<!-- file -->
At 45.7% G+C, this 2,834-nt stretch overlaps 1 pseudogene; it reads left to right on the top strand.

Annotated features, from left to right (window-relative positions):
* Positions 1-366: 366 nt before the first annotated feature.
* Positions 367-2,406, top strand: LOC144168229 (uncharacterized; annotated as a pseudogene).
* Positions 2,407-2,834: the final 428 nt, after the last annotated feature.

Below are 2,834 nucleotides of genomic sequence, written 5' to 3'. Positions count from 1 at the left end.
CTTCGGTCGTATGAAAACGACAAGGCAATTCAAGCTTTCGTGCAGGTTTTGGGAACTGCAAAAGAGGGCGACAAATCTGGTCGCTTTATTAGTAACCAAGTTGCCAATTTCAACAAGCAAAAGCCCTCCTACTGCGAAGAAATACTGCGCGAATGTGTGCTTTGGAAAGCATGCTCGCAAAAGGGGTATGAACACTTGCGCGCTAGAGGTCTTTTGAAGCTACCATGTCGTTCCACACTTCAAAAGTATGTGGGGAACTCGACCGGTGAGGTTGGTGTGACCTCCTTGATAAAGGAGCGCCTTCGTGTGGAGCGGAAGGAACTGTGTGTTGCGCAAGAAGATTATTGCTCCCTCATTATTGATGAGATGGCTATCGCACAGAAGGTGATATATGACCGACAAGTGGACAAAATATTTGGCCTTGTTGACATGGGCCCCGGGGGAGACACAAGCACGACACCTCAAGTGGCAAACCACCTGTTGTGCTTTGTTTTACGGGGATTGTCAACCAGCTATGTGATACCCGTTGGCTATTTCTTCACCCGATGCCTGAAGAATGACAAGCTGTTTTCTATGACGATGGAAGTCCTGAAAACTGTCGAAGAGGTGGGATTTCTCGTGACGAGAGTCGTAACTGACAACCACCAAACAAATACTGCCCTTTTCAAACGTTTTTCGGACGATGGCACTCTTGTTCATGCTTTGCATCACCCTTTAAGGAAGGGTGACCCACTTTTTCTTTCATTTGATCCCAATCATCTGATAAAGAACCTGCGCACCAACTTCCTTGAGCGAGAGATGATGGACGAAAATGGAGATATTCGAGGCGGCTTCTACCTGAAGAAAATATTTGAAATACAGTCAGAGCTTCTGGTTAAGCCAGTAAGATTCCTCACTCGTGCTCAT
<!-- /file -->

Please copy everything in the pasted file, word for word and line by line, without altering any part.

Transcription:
At 45.7% G+C, this 2,834-nt stretch overlaps 1 pseudogene; it reads left to right on the top strand.

Annotated features, from left to right (window-relative positions):
* Positions 1-366: 366 nt before the first annotated feature.
* Positions 367-2,406, top strand: LOC144168229 (uncharacterized; annotated as a pseudogene).
* Positions 2,407-2,834: the final 428 nt, after the last annotated feature.

Below are 2,834 nucleotides of genomic sequence, written 5' to 3'. Positions count from 1 at the left end.
CTTCGGTCGTATGAAAACGACAAGGCAATTCAAGCTTTCGTGCAGGTTTTGGGAACTGCAAAAGAGGGCGACAAATCTGGTCGCTTTATTAGTAACCAAGTTGCCAATTTCAACAAGCAAAAGCCCTCCTACTGCGAAGAAATACTGCGCGAATGTGTGCTTTGGAAAGCATGCTCGCAAAAGGGGTATGAACACTTGCGCGCTAGAGGTCTTTTGAAGCTACCATGTCGTTCCACACTTCAAAAGTATGTGGGGAACTCGACCGGTGAGGTTGGTGTGACCTCCTTGATAAAGGAGCGCCTTCGTGTGGAGCGGAAGGAACTGTGTGTTGCGCAAGAAGATTATTGCTCCCTCATTATTGATGAGATGGCTATCGCACAGAAGGTGATATATGACCGACAAGTGGACAAAATATTTGGCCTTGTTGACATGGGCCCCGGGGGAGACACAAGCACGACACCTCAAGTGGCAAACCACCTGTTGTGCTTTGTTTTACGGGGATTGTCAACCAGCTATGTGATACCCGTTGGCTATTTCTTCACCCGATGCCTGAAGAATGACAAGCTGTTTTCTATGACGATGGAAGTCCTGAAAACTGTCGAAGAGGTGGGATTTCTCGTGACGAGAGTCGTAACTGACAACCACCAAACAAATACTGCCCTTTTCAAACGTTTTTCGGACGATGGCACTCTTGTTCATGCTTTGCATCACCCTTTAAGGAAGGGTGACCCACTTTTTCTTTCATTTGATCCCAATCATCTGATAAAGAACCTGCGCACCAACTTCCTTGAGCGAGAGATGATGGACGAAAATGGAGATATTCGAGGCGGCTTCTACCTGAAGAAAATATTTGAAATACAGTCAGAGCTTCTGGTTAAGCCAGTAAGATTCCTCACTCGTGCTCAT